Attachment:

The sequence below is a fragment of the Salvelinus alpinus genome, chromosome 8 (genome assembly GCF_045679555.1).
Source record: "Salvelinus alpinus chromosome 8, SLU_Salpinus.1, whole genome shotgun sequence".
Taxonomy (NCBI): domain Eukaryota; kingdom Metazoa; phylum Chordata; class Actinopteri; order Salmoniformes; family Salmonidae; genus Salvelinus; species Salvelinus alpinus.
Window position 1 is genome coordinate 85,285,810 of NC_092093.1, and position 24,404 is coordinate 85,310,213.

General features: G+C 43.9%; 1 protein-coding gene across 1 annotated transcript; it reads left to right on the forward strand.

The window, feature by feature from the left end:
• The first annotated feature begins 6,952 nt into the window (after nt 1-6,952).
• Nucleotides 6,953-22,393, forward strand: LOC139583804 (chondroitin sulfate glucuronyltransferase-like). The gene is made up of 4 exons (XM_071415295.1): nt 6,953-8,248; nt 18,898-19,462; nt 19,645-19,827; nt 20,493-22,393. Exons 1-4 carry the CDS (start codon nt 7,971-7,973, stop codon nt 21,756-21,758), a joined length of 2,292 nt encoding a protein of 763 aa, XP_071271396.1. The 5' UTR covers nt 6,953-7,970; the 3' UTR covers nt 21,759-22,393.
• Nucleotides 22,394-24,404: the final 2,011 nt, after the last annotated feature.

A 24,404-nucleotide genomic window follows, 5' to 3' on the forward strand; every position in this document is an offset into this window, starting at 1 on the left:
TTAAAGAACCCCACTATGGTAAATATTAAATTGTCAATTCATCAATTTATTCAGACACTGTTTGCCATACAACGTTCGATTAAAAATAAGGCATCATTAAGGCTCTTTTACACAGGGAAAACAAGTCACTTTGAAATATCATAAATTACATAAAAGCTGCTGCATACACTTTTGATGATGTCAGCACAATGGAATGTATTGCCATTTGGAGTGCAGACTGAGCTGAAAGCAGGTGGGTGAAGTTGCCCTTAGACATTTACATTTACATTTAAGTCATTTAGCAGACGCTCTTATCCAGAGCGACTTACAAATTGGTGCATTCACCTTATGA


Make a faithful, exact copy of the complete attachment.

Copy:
The sequence below is a fragment of the Salvelinus alpinus genome, chromosome 8 (genome assembly GCF_045679555.1).
Source record: "Salvelinus alpinus chromosome 8, SLU_Salpinus.1, whole genome shotgun sequence".
Taxonomy (NCBI): domain Eukaryota; kingdom Metazoa; phylum Chordata; class Actinopteri; order Salmoniformes; family Salmonidae; genus Salvelinus; species Salvelinus alpinus.
Window position 1 is genome coordinate 85,285,810 of NC_092093.1, and position 24,404 is coordinate 85,310,213.

General features: G+C 43.9%; 1 protein-coding gene across 1 annotated transcript; it reads left to right on the forward strand.

The window, feature by feature from the left end:
• The first annotated feature begins 6,952 nt into the window (after nt 1-6,952).
• Nucleotides 6,953-22,393, forward strand: LOC139583804 (chondroitin sulfate glucuronyltransferase-like). The gene is made up of 4 exons (XM_071415295.1): nt 6,953-8,248; nt 18,898-19,462; nt 19,645-19,827; nt 20,493-22,393. Exons 1-4 carry the CDS (start codon nt 7,971-7,973, stop codon nt 21,756-21,758), a joined length of 2,292 nt encoding a protein of 763 aa, XP_071271396.1. The 5' UTR covers nt 6,953-7,970; the 3' UTR covers nt 21,759-22,393.
• Nucleotides 22,394-24,404: the final 2,011 nt, after the last annotated feature.

A 24,404-nucleotide genomic window follows, 5' to 3' on the forward strand; every position in this document is an offset into this window, starting at 1 on the left:
TTAAAGAACCCCACTATGGTAAATATTAAATTGTCAATTCATCAATTTATTCAGACACTGTTTGCCATACAACGTTCGATTAAAAATAAGGCATCATTAAGGCTCTTTTACACAGGGAAAACAAGTCACTTTGAAATATCATAAATTACATAAAAGCTGCTGCATACACTTTTGATGATGTCAGCACAATGGAATGTATTGCCATTTGGAGTGCAGACTGAGCTGAAAGCAGGTGGGTGAAGTTGCCCTTAGACATTTACATTTACATTTAAGTCATTTAGCAGACGCTCTTATCCAGAGCGACTTACAAATTGGTGCATTCACCTTATGA